Emergency Medicine Residents’ Association (EMRA) has continued to produce quality reference guides and mobile phone applications for EM healthcare professionals and its Basics of EM app is no different. So far EMRA has developed the following apps: Basics of EM, Antibiotic Guide, Pressordex, Peds Airway, Peds Meds, EM rashes, EM Resident.
Basics of EM is designed to provide medical students and interns with access to a quick, easy to follow clinical guide to working up 20 of the most common chief complaints typically seen in the emergency department. I first came across this app at the start of my fourth year EM rotation and it quickly became one of my go-to apps. It provided me with broad working differentials broken down by acuity that I could quickly reference right before entering a patient’s room.
When I wanted to assess a patient’s risk for a DVT I could use the built in calculator which had the Wells’ criteria, in addition to other medical criteria. Prior to performing a cardiac or renal ultrasound I could quickly refer to the ultrasound component of the app for a refresher which includes imaging and instructional videos.
The home screen displays all top 20 chief complaints allowing immediate access to your patient’s complaint. If you press the phone icon on the bottom right you are taken to a screen that allows you to store consult numbers by department. The information icon on the bottom right gives you direct access to a medical calculator, powered by MDCalc, and ultrasound instructions, imaging, and videos, powered by 1 Minute Ultrasound. (Remember to check out iMedicalApps review of the top Emergency Medicine ultrasound apps as well.)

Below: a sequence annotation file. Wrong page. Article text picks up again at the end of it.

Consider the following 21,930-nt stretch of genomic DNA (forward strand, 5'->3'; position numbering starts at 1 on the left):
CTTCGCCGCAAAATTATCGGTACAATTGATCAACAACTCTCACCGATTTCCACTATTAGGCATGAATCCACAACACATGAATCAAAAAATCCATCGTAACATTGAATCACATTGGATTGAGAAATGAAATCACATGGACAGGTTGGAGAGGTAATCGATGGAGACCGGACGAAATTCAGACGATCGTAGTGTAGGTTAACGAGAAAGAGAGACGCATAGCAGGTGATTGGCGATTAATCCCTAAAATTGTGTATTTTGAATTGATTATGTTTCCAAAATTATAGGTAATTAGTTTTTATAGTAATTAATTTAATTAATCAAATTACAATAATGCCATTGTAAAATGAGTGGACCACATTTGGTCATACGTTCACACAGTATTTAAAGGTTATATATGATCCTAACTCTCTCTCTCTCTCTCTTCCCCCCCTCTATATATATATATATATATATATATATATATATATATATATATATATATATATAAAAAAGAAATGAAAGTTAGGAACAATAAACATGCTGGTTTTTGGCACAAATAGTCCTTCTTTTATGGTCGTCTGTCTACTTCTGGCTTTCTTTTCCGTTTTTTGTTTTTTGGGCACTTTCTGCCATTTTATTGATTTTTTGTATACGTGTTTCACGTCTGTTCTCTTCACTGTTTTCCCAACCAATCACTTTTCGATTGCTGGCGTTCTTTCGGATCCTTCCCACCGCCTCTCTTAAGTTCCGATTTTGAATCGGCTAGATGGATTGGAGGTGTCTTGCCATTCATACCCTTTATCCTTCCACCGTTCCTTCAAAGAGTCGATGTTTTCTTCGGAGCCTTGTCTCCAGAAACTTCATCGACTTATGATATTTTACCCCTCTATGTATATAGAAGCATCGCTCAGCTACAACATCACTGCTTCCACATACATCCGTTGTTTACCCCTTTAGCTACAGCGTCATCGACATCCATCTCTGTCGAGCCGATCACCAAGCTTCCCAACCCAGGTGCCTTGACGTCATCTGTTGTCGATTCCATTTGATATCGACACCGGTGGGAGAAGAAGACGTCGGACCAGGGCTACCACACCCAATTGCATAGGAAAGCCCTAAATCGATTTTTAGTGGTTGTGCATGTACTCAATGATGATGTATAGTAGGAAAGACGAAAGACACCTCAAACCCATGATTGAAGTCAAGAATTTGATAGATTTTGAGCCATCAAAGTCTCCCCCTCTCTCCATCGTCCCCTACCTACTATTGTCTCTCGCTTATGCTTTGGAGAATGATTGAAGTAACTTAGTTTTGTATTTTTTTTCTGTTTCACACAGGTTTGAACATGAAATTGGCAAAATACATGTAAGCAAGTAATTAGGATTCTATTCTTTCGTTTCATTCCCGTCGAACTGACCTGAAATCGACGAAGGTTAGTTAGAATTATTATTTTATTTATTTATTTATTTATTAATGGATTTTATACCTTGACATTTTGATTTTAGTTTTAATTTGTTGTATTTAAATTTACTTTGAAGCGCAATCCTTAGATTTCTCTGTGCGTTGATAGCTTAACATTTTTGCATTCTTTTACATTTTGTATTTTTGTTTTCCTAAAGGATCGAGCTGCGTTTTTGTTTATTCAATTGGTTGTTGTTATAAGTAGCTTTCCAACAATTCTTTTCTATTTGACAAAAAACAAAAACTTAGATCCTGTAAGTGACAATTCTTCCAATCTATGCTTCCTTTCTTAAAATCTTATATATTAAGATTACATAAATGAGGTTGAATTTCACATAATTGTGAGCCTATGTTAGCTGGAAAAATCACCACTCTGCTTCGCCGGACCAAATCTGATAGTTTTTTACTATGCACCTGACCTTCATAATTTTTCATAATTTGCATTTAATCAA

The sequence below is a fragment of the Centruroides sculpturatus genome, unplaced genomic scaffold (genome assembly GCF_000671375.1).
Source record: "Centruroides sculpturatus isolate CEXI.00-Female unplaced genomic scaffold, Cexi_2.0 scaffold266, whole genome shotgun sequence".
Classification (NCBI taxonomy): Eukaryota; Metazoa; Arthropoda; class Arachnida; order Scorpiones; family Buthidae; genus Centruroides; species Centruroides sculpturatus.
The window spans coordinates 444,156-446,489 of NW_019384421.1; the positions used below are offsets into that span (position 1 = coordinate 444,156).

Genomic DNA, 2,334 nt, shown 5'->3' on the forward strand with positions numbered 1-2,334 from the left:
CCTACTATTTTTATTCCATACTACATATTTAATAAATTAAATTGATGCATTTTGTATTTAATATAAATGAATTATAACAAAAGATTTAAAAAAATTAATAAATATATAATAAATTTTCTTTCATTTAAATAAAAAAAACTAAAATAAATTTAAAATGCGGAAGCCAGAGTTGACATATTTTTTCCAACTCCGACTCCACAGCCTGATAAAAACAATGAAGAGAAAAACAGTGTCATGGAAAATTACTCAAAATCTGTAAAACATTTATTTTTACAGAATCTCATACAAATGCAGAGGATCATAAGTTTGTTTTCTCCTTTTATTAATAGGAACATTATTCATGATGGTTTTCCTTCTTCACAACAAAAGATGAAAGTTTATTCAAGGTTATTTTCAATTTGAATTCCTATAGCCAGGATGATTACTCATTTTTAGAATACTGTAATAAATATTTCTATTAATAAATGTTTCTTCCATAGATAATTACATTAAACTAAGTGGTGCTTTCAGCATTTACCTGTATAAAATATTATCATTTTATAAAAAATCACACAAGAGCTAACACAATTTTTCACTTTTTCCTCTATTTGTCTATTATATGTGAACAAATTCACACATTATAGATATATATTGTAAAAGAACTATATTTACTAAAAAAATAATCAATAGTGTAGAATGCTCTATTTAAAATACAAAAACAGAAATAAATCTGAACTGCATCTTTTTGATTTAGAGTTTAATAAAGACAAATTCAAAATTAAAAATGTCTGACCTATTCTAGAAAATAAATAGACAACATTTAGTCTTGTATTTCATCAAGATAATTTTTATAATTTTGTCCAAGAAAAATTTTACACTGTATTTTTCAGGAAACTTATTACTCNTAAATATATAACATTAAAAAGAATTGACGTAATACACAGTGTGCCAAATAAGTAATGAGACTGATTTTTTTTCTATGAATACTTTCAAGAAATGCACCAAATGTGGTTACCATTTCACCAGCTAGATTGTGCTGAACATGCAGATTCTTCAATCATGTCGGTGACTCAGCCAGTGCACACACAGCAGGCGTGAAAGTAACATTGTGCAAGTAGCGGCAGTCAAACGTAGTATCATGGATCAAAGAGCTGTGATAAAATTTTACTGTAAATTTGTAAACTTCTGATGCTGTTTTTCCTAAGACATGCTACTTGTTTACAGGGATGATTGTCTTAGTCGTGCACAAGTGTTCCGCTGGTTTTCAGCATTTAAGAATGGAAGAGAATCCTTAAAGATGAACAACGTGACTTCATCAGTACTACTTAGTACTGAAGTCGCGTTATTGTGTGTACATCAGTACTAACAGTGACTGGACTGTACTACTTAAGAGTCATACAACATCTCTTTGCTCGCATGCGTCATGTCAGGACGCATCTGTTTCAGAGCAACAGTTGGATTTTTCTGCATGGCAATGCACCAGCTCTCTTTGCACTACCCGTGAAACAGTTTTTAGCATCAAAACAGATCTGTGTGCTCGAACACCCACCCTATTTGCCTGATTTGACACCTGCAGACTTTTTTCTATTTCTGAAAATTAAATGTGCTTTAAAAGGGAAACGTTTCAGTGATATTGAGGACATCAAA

MDCalc offers a scoring system for the following: Canadian C-Spine Rule, Canadian Head CT, NEXUS, GCS, Centor Criteria, PERC, Ranson’s Criteria, Ottawa Knee Rule, Pittsburgh Knee Rule, Wells’ Criteria, Ottawa Ankle Rule, SF Syncope Rule. Specific MDCalc algorithms can also be found under the appropriate chief complaint.
The Ultrasound information covers the following topics: AAA, Cardiac, DVT, FAST, Gallbladder, Obstetric, Pneumothorax, Renal, and Soft Tissue. The information covered focuses on indications, probe selection, required views, normal and abnormal images, and videos provided by 1 Minute Ultrasound. Specific ultrasound information can also be found under the related chief complaint.
Selecting a chief complaint from the home screen takes you through a basic workup from start to finish. I want to emphasize “basic”. If you are looking for a tool that will take you through a detailed workup then this is not the app for you.
Basics of EM provides bare-bone, high yield information that allows you to glance through a workup in a matter of minutes. Under each complaint you are first taken through some concerning history and physical exam findings that you need to pay particular attention to.
Next is an algorithm to follow based on clinical and physical exam findings, lab values, and imaging results. The format will differ depending on the chief complaint.